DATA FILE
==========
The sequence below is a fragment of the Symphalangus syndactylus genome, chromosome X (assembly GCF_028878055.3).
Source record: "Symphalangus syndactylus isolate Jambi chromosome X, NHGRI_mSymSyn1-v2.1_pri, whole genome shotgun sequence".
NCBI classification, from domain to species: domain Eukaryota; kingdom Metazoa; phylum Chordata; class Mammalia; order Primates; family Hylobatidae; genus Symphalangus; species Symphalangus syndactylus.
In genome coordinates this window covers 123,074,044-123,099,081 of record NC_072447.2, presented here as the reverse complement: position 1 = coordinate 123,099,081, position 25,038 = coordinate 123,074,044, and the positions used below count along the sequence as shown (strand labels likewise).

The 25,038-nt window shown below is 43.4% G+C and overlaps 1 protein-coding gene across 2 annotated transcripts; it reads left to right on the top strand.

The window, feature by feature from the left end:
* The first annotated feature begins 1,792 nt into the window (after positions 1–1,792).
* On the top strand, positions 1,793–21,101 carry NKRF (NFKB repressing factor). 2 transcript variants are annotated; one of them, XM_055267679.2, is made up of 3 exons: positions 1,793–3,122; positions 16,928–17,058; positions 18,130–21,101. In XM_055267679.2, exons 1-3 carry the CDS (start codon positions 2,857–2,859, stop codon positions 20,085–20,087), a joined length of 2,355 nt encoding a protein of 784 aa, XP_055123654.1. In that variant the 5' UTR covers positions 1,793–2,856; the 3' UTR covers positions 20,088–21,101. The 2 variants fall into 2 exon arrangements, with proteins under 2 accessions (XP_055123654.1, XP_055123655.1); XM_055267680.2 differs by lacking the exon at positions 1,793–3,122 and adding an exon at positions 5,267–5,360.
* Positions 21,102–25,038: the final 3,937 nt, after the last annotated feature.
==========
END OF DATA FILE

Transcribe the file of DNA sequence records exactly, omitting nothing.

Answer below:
The sequence below is a fragment of the Symphalangus syndactylus genome, chromosome X (assembly GCF_028878055.3).
Source record: "Symphalangus syndactylus isolate Jambi chromosome X, NHGRI_mSymSyn1-v2.1_pri, whole genome shotgun sequence".
NCBI classification, from domain to species: domain Eukaryota; kingdom Metazoa; phylum Chordata; class Mammalia; order Primates; family Hylobatidae; genus Symphalangus; species Symphalangus syndactylus.
In genome coordinates this window covers 123,074,044-123,099,081 of record NC_072447.2, presented here as the reverse complement: position 1 = coordinate 123,099,081, position 25,038 = coordinate 123,074,044, and the positions used below count along the sequence as shown (strand labels likewise).

The 25,038-nt window shown below is 43.4% G+C and overlaps 1 protein-coding gene across 2 annotated transcripts; it reads left to right on the top strand.

The window, feature by feature from the left end:
* The first annotated feature begins 1,792 nt into the window (after positions 1–1,792).
* On the top strand, positions 1,793–21,101 carry NKRF (NFKB repressing factor). 2 transcript variants are annotated; one of them, XM_055267679.2, is made up of 3 exons: positions 1,793–3,122; positions 16,928–17,058; positions 18,130–21,101. In XM_055267679.2, exons 1-3 carry the CDS (start codon positions 2,857–2,859, stop codon positions 20,085–20,087), a joined length of 2,355 nt encoding a protein of 784 aa, XP_055123654.1. In that variant the 5' UTR covers positions 1,793–2,856; the 3' UTR covers positions 20,088–21,101. The 2 variants fall into 2 exon arrangements, with proteins under 2 accessions (XP_055123654.1, XP_055123655.1); XM_055267680.2 differs by lacking the exon at positions 1,793–3,122 and adding an exon at positions 5,267–5,360.
* Positions 21,102–25,038: the final 3,937 nt, after the last annotated feature.